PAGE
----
And then, at the age of 45, in the middle of his career, Marcus himself became sick with the plague, and try as he might, nothing he did would cure him. One of his servants, who happened to be a Christian, begged him to allow Christian holy men to come and pray for his healing. At first Marcus refused. He was a doctor, learned in all the medicine of the Greeks, the Romans, and the Persians! What might some fleabitten hermit following that Nazarene criminal have to offer him? But the servant continued, plying him with story after story of how people were healed through prayer, begging him not to be so stubborn, and by this means eventually prevailed. The servant ran out of the house and shortly returned with a group of men that he described as the elders of his ecclesia. They surrounded the bed, anointed Marcus with oil, sang some hymns and prayed for healing in the name of Jesus of Nazareth. Despite his doubts, Marcus was instantly healed.
Marcus didn’t know what to do. Of course, he had to become a Christian — and wouldn’t his friends think that was entertaining — but beyond that, he didn’t know what he would do for a living. How could he go on being a doctor when he couldn’t heal himself? How could he prescribe herbs when it had been the prayers of a servant, a rug merchant, a field laborer and a potter that had healed him? Not knowing what to do, he went back to the men who healed him and asked them.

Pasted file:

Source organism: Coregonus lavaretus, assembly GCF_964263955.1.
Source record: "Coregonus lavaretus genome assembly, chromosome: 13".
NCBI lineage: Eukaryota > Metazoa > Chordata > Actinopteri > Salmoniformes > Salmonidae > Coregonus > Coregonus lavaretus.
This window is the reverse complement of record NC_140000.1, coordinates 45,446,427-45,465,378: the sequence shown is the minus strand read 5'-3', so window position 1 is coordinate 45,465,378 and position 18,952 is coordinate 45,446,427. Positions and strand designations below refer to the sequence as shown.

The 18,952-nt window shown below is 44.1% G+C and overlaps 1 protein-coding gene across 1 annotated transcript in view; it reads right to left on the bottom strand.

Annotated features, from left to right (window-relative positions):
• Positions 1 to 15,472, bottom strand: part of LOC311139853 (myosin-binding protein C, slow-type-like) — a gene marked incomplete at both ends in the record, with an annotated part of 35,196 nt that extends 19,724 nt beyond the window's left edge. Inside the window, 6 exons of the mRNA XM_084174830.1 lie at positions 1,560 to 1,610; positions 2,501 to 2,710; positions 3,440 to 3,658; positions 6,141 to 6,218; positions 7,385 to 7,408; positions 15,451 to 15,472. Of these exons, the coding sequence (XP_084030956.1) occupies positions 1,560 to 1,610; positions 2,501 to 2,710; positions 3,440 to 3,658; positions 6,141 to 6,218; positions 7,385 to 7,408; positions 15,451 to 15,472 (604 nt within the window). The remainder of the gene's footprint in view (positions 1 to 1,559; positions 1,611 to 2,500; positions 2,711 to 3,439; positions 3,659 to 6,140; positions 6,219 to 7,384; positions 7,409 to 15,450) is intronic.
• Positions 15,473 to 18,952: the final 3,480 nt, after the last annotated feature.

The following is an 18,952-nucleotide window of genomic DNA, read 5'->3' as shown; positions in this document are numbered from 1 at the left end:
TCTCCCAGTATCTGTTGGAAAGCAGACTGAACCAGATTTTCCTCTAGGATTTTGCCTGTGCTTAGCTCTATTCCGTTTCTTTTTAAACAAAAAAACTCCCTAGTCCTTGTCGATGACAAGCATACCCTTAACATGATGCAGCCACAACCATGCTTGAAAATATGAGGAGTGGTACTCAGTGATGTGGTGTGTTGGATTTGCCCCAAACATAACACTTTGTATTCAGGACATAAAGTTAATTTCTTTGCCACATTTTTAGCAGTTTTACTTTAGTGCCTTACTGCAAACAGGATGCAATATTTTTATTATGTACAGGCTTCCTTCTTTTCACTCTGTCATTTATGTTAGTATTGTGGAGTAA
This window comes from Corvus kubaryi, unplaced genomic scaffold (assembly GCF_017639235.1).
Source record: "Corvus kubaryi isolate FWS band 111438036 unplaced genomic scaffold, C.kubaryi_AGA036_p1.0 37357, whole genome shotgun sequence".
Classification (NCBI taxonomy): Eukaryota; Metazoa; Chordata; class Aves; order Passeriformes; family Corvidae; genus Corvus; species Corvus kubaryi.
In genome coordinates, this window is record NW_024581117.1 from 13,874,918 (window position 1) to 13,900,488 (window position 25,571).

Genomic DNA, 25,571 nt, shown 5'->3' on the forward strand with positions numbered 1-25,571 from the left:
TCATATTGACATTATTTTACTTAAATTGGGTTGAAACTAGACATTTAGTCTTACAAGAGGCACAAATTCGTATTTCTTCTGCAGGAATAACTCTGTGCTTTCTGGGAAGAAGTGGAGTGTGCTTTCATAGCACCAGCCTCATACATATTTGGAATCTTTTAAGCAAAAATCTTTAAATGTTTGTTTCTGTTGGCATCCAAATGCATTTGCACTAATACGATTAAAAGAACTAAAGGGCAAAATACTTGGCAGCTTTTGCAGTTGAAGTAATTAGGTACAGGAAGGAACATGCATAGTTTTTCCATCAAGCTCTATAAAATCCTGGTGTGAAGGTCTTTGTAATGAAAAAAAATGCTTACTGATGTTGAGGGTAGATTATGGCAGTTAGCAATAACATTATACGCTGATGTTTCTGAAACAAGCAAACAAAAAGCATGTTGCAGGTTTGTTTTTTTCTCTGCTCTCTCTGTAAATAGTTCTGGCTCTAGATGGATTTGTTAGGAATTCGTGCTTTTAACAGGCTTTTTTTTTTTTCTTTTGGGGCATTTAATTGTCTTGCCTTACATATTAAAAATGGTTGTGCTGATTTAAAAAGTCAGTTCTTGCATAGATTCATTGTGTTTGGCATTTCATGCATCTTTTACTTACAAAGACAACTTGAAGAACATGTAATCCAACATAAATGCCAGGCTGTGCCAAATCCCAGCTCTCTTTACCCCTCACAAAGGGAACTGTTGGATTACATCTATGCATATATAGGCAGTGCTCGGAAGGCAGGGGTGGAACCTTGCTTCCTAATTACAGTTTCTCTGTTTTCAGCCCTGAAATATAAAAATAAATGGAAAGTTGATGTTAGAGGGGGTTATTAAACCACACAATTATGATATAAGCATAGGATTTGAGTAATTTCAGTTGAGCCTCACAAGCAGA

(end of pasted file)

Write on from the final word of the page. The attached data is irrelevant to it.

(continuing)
“Let each man remain in the same calling in which he was called,” they told him. Someone named St. Paul had written this in their scriptures many years before. He should remain a doctor. After all, one of Paul’s companions, St. Luke the evangelist, had been a doctor, and had not St. Paul himself referred to him as “Luke, the beloved physician” in his letter to Colosse? If St. Luke had remained in the profession, then surely Marcus could also. Of course, the men cautioned him, he must have nothing more to do with other gods. The idols of the Greeks and Romans were demons, and although they could work miracles of their own, it was for the purpose of damning souls to hell. From now on, Marcus must serve only Yahweh — Father, Son and Holy Spirit.